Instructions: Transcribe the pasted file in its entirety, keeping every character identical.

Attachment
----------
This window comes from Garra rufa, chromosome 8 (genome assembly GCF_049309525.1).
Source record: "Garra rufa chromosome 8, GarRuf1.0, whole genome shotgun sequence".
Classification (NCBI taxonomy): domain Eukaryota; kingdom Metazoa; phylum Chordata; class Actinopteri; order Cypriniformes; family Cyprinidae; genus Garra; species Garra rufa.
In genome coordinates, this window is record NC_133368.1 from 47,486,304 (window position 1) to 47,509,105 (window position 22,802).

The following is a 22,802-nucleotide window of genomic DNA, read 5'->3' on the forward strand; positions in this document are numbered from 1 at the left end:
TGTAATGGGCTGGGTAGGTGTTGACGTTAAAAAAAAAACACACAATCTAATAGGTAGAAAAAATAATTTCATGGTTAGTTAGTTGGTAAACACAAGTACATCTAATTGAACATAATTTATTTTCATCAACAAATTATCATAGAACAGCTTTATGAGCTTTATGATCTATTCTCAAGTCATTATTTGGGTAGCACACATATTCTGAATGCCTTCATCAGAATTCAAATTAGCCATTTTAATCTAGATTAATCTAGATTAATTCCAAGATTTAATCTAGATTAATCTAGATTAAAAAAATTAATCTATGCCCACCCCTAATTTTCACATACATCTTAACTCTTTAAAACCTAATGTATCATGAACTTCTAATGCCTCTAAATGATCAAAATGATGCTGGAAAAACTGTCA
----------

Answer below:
This window comes from Garra rufa, chromosome 8 (genome assembly GCF_049309525.1).
Source record: "Garra rufa chromosome 8, GarRuf1.0, whole genome shotgun sequence".
Classification (NCBI taxonomy): domain Eukaryota; kingdom Metazoa; phylum Chordata; class Actinopteri; order Cypriniformes; family Cyprinidae; genus Garra; species Garra rufa.
In genome coordinates, this window is record NC_133368.1 from 47,486,304 (window position 1) to 47,509,105 (window position 22,802).

The following is a 22,802-nucleotide window of genomic DNA, read 5'->3' on the forward strand; positions in this document are numbered from 1 at the left end:
TGTAATGGGCTGGGTAGGTGTTGACGTTAAAAAAAAAACACACAATCTAATAGGTAGAAAAAATAATTTCATGGTTAGTTAGTTGGTAAACACAAGTACATCTAATTGAACATAATTTATTTTCATCAACAAATTATCATAGAACAGCTTTATGAGCTTTATGATCTATTCTCAAGTCATTATTTGGGTAGCACACATATTCTGAATGCCTTCATCAGAATTCAAATTAGCCATTTTAATCTAGATTAATCTAGATTAATTCCAAGATTTAATCTAGATTAATCTAGATTAAAAAAATTAATCTATGCCCACCCCTAATTTTCACATACATCTTAACTCTTTAAAACCTAATGTATCATGAACTTCTAATGCCTCTAAATGATCAAAATGATGCTGGAAAAACTGTCA